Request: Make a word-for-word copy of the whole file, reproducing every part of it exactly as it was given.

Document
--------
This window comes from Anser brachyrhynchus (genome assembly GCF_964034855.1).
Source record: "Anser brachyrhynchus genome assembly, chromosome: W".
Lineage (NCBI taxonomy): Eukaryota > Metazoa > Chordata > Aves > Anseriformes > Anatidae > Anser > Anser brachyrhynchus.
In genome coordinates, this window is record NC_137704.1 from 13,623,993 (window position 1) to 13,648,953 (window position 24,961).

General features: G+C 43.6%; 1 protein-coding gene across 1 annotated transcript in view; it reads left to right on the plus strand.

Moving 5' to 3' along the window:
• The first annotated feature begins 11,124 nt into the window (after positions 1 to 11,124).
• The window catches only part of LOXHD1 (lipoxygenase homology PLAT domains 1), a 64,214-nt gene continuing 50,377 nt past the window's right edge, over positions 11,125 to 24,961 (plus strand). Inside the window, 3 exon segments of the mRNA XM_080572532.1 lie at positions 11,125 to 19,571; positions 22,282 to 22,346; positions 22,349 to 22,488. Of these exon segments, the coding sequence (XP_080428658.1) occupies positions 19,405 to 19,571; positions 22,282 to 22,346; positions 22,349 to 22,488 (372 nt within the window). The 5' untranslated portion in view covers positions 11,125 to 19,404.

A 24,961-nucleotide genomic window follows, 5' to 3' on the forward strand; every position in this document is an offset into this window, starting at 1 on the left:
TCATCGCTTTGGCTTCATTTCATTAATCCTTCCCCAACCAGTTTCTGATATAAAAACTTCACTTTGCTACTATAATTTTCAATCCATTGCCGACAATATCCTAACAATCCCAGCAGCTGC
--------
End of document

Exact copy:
This window comes from Anser brachyrhynchus (genome assembly GCF_964034855.1).
Source record: "Anser brachyrhynchus genome assembly, chromosome: W".
Lineage (NCBI taxonomy): Eukaryota > Metazoa > Chordata > Aves > Anseriformes > Anatidae > Anser > Anser brachyrhynchus.
In genome coordinates, this window is record NC_137704.1 from 13,623,993 (window position 1) to 13,648,953 (window position 24,961).

General features: G+C 43.6%; 1 protein-coding gene across 1 annotated transcript in view; it reads left to right on the plus strand.

Moving 5' to 3' along the window:
• The first annotated feature begins 11,124 nt into the window (after positions 1 to 11,124).
• The window catches only part of LOXHD1 (lipoxygenase homology PLAT domains 1), a 64,214-nt gene continuing 50,377 nt past the window's right edge, over positions 11,125 to 24,961 (plus strand). Inside the window, 3 exon segments of the mRNA XM_080572532.1 lie at positions 11,125 to 19,571; positions 22,282 to 22,346; positions 22,349 to 22,488. Of these exon segments, the coding sequence (XP_080428658.1) occupies positions 19,405 to 19,571; positions 22,282 to 22,346; positions 22,349 to 22,488 (372 nt within the window). The 5' untranslated portion in view covers positions 11,125 to 19,404.

A 24,961-nucleotide genomic window follows, 5' to 3' on the forward strand; every position in this document is an offset into this window, starting at 1 on the left:
TCATCGCTTTGGCTTCATTTCATTAATCCTTCCCCAACCAGTTTCTGATATAAAAACTTCACTTTGCTACTATAATTTTCAATCCATTGCCGACAATATCCTAACAATCCCAGCAGCTGC